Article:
The UK’s National Electricity Grid connects electricity consumers to electricity suppliers wherever they are. The system for achieving this has both hardware and software components. The hardware consists of the high voltage stations and switching centres. The software monitors demand for electricity and buys just the amount of electricity required from suppliers who offer to sell it. Its a complex system.
The web site used to be dull dull dull – and still is in some ways, but it now has live demand graphs, and graphs showing demand for the last 24 hours or 8 days. It also has downloadable data showing demand every 30 minutes for the last 8 years or so. So you wouldn’t call the site dull now! For example: the figure below shows the data for the last week. Click on the figure to go the National Grid site with updated data. (The left-hand axis is in Megawatts – divide by 1000 for Gigawatts). Notice that peak demand is over 50 GW and consumption is higher right now than it was last week at this time – its probably darker and also colder)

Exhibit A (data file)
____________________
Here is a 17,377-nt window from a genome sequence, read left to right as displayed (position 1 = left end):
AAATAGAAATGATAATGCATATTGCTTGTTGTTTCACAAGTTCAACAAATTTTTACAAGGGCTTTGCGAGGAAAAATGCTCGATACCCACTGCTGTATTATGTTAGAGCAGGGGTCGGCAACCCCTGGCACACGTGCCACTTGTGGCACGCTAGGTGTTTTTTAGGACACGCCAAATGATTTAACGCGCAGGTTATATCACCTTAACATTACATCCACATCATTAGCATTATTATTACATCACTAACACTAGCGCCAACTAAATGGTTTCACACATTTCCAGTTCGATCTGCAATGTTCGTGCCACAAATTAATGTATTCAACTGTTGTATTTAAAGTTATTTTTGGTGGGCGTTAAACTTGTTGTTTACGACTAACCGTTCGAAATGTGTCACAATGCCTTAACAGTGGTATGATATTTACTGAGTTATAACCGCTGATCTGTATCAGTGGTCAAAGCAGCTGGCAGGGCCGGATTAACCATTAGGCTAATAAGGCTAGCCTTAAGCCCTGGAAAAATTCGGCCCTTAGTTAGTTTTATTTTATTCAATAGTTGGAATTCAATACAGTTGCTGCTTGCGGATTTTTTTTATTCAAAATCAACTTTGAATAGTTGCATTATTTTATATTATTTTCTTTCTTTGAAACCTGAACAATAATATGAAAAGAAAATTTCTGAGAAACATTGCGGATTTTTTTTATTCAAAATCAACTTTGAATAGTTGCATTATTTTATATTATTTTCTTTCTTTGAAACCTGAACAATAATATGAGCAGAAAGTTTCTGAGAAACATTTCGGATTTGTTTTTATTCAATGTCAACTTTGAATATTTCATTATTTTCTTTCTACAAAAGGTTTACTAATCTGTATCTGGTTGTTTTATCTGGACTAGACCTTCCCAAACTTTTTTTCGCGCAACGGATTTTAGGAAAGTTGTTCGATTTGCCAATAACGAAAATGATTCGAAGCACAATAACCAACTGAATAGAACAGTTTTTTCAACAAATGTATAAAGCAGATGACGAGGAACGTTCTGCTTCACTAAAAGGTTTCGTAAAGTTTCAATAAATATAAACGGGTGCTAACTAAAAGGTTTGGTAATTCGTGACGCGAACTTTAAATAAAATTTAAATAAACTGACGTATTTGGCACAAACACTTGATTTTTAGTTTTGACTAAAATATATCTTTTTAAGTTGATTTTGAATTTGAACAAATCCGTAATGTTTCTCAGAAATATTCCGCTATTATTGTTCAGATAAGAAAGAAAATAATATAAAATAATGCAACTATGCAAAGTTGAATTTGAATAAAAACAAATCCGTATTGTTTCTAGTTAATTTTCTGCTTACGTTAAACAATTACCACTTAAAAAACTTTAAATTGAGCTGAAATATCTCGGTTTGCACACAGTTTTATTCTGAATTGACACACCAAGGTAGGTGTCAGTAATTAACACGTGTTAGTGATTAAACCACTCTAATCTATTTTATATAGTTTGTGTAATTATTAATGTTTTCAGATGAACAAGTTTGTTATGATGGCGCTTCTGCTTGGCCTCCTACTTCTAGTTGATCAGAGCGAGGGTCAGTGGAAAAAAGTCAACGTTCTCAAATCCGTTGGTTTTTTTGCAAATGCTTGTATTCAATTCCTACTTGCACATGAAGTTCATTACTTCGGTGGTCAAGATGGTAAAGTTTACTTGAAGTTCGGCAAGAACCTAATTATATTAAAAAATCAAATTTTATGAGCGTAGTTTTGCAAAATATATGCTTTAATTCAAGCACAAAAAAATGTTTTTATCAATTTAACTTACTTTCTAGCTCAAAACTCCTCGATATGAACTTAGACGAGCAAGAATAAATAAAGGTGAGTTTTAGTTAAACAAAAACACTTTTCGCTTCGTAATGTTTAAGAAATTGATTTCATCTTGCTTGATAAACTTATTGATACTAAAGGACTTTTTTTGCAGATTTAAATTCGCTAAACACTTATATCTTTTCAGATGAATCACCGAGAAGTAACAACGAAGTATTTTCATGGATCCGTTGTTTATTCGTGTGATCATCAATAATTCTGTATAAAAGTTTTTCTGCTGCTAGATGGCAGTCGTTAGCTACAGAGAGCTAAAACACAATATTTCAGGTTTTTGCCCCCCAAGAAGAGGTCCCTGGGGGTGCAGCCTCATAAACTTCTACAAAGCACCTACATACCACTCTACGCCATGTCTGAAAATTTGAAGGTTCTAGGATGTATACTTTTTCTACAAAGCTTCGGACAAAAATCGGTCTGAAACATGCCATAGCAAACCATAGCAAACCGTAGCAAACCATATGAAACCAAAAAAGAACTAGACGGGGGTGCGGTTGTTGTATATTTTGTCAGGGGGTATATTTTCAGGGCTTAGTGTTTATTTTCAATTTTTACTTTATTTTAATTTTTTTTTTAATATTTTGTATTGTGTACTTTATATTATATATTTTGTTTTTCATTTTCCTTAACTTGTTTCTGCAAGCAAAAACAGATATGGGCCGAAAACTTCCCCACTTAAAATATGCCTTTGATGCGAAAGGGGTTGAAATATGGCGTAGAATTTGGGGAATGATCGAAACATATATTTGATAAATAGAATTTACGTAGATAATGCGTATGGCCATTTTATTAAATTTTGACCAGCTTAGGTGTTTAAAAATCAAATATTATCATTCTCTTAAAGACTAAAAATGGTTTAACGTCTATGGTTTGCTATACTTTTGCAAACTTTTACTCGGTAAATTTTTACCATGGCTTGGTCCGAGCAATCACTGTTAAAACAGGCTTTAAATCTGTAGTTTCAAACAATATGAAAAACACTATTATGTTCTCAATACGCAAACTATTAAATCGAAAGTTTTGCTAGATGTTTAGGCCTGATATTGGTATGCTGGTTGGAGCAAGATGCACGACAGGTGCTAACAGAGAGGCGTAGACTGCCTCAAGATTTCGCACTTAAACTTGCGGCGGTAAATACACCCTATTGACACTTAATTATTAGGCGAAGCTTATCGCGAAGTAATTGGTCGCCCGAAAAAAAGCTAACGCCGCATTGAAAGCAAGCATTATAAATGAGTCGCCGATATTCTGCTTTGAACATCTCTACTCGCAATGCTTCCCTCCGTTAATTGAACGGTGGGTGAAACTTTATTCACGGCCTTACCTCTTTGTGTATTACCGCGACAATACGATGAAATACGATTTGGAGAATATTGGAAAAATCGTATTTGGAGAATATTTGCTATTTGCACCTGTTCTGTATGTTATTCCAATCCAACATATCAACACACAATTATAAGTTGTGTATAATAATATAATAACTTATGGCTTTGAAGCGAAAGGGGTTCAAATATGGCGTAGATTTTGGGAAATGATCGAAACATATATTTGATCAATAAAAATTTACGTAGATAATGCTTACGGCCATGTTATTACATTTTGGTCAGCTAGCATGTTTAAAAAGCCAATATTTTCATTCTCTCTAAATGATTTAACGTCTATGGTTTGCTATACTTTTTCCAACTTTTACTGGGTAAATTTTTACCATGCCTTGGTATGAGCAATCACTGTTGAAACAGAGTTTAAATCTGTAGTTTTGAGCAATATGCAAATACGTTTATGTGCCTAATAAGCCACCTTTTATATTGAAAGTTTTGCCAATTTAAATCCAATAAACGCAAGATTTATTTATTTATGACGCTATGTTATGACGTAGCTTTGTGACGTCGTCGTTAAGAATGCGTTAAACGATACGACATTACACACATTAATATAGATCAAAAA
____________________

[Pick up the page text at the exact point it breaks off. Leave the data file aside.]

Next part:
The site tells me that demand at 18:41:45 GMT was 52199 MW. In terms of energy transfers it notes the following energy transfers.
- N.Ireland to Great Britain: -292 MW i.e. the rest of the UK is send electricity to Northern Ireland
- France to Great Britain : -278 MW i.e. we are sending electricity to France at the moment (I am surprised)
- North-South: 10486 MW: Not sure what that means
- Scot – Eng: 460MW : Scotland is suppling 460 MW of electricity to England & Wales.
Looking around the site and seeing the instructions for how companies can bid to supply electricity, makes clear just how complex the system is , and how amazing it is that we are barely aware of its existence.